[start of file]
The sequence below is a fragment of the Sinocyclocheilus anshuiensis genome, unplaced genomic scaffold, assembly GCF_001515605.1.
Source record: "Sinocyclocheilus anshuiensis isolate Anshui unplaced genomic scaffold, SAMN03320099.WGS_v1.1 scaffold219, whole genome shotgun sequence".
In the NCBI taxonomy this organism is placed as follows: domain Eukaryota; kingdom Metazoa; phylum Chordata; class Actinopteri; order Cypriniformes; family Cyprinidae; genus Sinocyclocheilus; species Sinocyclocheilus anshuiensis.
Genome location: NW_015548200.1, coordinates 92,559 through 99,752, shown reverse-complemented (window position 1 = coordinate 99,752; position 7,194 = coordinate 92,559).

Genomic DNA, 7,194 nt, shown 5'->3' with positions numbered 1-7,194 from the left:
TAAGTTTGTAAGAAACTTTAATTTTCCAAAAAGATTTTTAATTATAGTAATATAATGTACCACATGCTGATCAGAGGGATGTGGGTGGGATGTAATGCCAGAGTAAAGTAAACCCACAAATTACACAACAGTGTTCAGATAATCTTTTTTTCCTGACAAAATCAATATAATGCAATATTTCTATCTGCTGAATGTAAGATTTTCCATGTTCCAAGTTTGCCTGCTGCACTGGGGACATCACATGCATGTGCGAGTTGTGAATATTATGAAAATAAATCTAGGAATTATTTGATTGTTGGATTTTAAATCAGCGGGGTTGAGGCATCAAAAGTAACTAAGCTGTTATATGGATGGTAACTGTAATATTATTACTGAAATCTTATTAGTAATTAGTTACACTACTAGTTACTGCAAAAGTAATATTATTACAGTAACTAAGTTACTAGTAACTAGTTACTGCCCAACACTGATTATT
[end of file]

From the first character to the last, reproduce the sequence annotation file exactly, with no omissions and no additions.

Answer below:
The sequence below is a fragment of the Sinocyclocheilus anshuiensis genome, unplaced genomic scaffold, assembly GCF_001515605.1.
Source record: "Sinocyclocheilus anshuiensis isolate Anshui unplaced genomic scaffold, SAMN03320099.WGS_v1.1 scaffold219, whole genome shotgun sequence".
In the NCBI taxonomy this organism is placed as follows: domain Eukaryota; kingdom Metazoa; phylum Chordata; class Actinopteri; order Cypriniformes; family Cyprinidae; genus Sinocyclocheilus; species Sinocyclocheilus anshuiensis.
Genome location: NW_015548200.1, coordinates 92,559 through 99,752, shown reverse-complemented (window position 1 = coordinate 99,752; position 7,194 = coordinate 92,559).

Genomic DNA, 7,194 nt, shown 5'->3' with positions numbered 1-7,194 from the left:
TAAGTTTGTAAGAAACTTTAATTTTCCAAAAAGATTTTTAATTATAGTAATATAATGTACCACATGCTGATCAGAGGGATGTGGGTGGGATGTAATGCCAGAGTAAAGTAAACCCACAAATTACACAACAGTGTTCAGATAATCTTTTTTTCCTGACAAAATCAATATAATGCAATATTTCTATCTGCTGAATGTAAGATTTTCCATGTTCCAAGTTTGCCTGCTGCACTGGGGACATCACATGCATGTGCGAGTTGTGAATATTATGAAAATAAATCTAGGAATTATTTGATTGTTGGATTTTAAATCAGCGGGGTTGAGGCATCAAAAGTAACTAAGCTGTTATATGGATGGTAACTGTAATATTATTACTGAAATCTTATTAGTAATTAGTTACACTACTAGTTACTGCAAAAGTAATATTATTACAGTAACTAAGTTACTAGTAACTAGTTACTGCCCAACACTGATTATT